After some of the most pleasant winter weather ever here in the Rio Grande Valley of south Texas, we saw that the forecast was calling for the entire Midwest to turn into a deep freeze. These Arctic blasts seldom make it all the way to the tip of Texas. But for some reason this cold front had the southern half of Texas in its bullseye. Where we are wintering is actually in a sub-tropical zone, and freezing temperatures are unheard of. So when we saw forecasted lows in the 20s, everyone took notice.
Our first plan of action was to pick the citrus fruit before it froze on the tree. The day before the big freeze wasn't very pretty. It was misting and in the 40s when we braved the elements and Mark mounted the ladder to get those best fruits at the top of the tree. We first picked the tangerines at Denisa's Mother's house, then we switched to oranges and finally grapefruit. It would be interesting to know how many pounds of fruit we picked today!
That might be the first time we ever wore ear muffs and gloves while spending time in the southern tip of Texas, and it was just going to get colder! Because all the fruit was wet from the rain, it had to be laid out to dry before we stored it. This is not even half of our harvest today.
Mark disconnected the water from the motor home and we turned on our propane heat as we prepared for the first cold night. The next morning we saw the first icicles we have ever seen in our time spent in South Texas during the last seven winters. As you can imagine, it was a very slick first step out of the motor home!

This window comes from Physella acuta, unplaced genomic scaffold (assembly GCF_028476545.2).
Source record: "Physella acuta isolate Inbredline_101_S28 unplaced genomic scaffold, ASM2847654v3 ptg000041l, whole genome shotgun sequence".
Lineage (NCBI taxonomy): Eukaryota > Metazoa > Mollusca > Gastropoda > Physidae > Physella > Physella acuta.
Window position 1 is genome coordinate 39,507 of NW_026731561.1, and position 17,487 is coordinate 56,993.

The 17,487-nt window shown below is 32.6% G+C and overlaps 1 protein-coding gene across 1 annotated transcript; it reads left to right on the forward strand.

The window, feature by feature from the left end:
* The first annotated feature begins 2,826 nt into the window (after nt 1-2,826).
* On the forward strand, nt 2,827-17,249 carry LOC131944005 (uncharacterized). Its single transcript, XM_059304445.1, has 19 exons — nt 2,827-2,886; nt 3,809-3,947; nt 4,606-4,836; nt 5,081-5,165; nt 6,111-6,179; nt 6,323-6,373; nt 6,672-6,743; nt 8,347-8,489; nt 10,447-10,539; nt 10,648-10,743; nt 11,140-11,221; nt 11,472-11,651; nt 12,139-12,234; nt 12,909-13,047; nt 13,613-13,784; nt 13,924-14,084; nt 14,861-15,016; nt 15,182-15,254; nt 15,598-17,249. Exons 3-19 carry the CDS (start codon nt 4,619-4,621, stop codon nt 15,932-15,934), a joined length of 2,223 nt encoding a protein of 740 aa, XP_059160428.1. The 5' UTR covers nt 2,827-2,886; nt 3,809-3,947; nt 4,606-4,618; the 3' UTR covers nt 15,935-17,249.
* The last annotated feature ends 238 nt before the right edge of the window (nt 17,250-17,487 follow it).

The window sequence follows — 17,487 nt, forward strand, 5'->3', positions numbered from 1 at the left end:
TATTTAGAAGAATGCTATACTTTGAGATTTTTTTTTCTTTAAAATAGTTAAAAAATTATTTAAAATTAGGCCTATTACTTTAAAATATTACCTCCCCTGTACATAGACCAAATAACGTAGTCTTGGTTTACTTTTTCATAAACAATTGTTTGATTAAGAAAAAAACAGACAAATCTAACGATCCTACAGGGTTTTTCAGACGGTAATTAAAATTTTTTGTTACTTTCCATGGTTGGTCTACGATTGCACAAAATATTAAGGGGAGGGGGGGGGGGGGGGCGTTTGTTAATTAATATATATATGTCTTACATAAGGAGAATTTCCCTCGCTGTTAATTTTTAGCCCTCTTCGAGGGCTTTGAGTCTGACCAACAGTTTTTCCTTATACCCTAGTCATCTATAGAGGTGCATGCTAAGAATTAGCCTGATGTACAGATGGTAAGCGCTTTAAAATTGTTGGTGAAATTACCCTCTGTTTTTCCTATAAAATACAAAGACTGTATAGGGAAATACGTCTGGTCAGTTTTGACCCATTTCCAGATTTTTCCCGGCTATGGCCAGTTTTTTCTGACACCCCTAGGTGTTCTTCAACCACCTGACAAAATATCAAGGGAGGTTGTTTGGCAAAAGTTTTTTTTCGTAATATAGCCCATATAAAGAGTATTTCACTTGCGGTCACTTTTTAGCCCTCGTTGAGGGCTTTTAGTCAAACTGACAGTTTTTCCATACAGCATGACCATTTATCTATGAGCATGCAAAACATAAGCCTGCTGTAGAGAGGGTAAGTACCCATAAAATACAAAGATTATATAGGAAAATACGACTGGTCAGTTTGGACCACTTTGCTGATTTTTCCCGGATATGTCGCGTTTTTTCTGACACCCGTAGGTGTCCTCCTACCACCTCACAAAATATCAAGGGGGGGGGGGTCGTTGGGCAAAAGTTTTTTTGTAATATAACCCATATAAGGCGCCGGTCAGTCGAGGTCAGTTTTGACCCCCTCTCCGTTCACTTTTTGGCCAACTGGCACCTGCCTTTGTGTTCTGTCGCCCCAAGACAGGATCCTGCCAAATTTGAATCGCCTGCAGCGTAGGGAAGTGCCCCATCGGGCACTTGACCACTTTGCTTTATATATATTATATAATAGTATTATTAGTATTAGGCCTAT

Because of the moisture in the air, the north side of our motor home AND the highways were also covered in ice. We didn't want to get out on the roads this morning, as south Texas drivers have absolutely no experience in driving on the ice. Mark needed to run an errand, and decided to get gas for our pickup this morning. That's when he found out that the first gas station he checked was closed because it had no electricity. At the second station the credit card reader was iced over. This is certainly unusual weather for Mission, Texas!
It was record breaking cold, as the low temperature plummeted to 21 degrees that first night. This cold snap crushed the 74-year-old low temperature record that was 35 degrees. We were 14 degrees colder than the coldest temperature this area had seen this day in three-quarters of a century! That's cold enough to form icicles on our aluminum wheels.
The news reported that most of the state of Texas also broke low temperature records. In fact, this was the first time in Texas history that every county in the state was under a winter storm advisory. We also found out that millions were without electricity in this state. We were lucky to never lose power, but about half of our RV resort neighbors did. We saw park residents invite friends over to warm up, or to sleep over. In this time of Covid isolation, suddenly social distancing had to be interrupted to keep people warm.